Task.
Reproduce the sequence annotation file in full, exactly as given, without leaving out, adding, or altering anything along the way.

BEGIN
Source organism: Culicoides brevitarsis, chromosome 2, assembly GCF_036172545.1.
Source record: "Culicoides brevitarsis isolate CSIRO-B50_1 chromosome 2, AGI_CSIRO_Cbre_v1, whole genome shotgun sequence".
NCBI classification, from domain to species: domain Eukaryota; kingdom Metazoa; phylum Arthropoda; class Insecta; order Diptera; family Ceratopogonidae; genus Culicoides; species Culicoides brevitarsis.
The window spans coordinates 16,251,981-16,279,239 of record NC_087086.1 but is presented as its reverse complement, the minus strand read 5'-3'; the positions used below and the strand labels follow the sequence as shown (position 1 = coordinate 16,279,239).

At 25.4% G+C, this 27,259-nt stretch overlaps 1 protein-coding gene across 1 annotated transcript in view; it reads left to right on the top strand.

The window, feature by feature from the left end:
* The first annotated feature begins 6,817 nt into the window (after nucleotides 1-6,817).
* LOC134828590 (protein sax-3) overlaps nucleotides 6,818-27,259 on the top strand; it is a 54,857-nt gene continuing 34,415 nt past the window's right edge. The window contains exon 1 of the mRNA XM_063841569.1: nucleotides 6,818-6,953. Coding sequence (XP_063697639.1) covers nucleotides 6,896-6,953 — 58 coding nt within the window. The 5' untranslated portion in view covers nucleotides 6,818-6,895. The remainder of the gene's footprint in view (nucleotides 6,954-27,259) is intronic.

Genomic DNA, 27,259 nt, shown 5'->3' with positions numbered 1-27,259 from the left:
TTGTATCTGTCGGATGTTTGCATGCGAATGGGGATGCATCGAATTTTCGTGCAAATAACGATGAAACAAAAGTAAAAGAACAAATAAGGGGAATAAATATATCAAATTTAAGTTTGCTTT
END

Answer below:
Source organism: Culicoides brevitarsis, chromosome 2, assembly GCF_036172545.1.
Source record: "Culicoides brevitarsis isolate CSIRO-B50_1 chromosome 2, AGI_CSIRO_Cbre_v1, whole genome shotgun sequence".
NCBI classification, from domain to species: domain Eukaryota; kingdom Metazoa; phylum Arthropoda; class Insecta; order Diptera; family Ceratopogonidae; genus Culicoides; species Culicoides brevitarsis.
The window spans coordinates 16,251,981-16,279,239 of record NC_087086.1 but is presented as its reverse complement, the minus strand read 5'-3'; the positions used below and the strand labels follow the sequence as shown (position 1 = coordinate 16,279,239).

At 25.4% G+C, this 27,259-nt stretch overlaps 1 protein-coding gene across 1 annotated transcript in view; it reads left to right on the top strand.

The window, feature by feature from the left end:
* The first annotated feature begins 6,817 nt into the window (after nucleotides 1-6,817).
* LOC134828590 (protein sax-3) overlaps nucleotides 6,818-27,259 on the top strand; it is a 54,857-nt gene continuing 34,415 nt past the window's right edge. The window contains exon 1 of the mRNA XM_063841569.1: nucleotides 6,818-6,953. Coding sequence (XP_063697639.1) covers nucleotides 6,896-6,953 — 58 coding nt within the window. The 5' untranslated portion in view covers nucleotides 6,818-6,895. The remainder of the gene's footprint in view (nucleotides 6,954-27,259) is intronic.

Genomic DNA, 27,259 nt, shown 5'->3' with positions numbered 1-27,259 from the left:
TTGTATCTGTCGGATGTTTGCATGCGAATGGGGATGCATCGAATTTTCGTGCAAATAACGATGAAACAAAAGTAAAAGAACAAATAAGGGGAATAAATATATCAAATTTAAGTTTGCTTT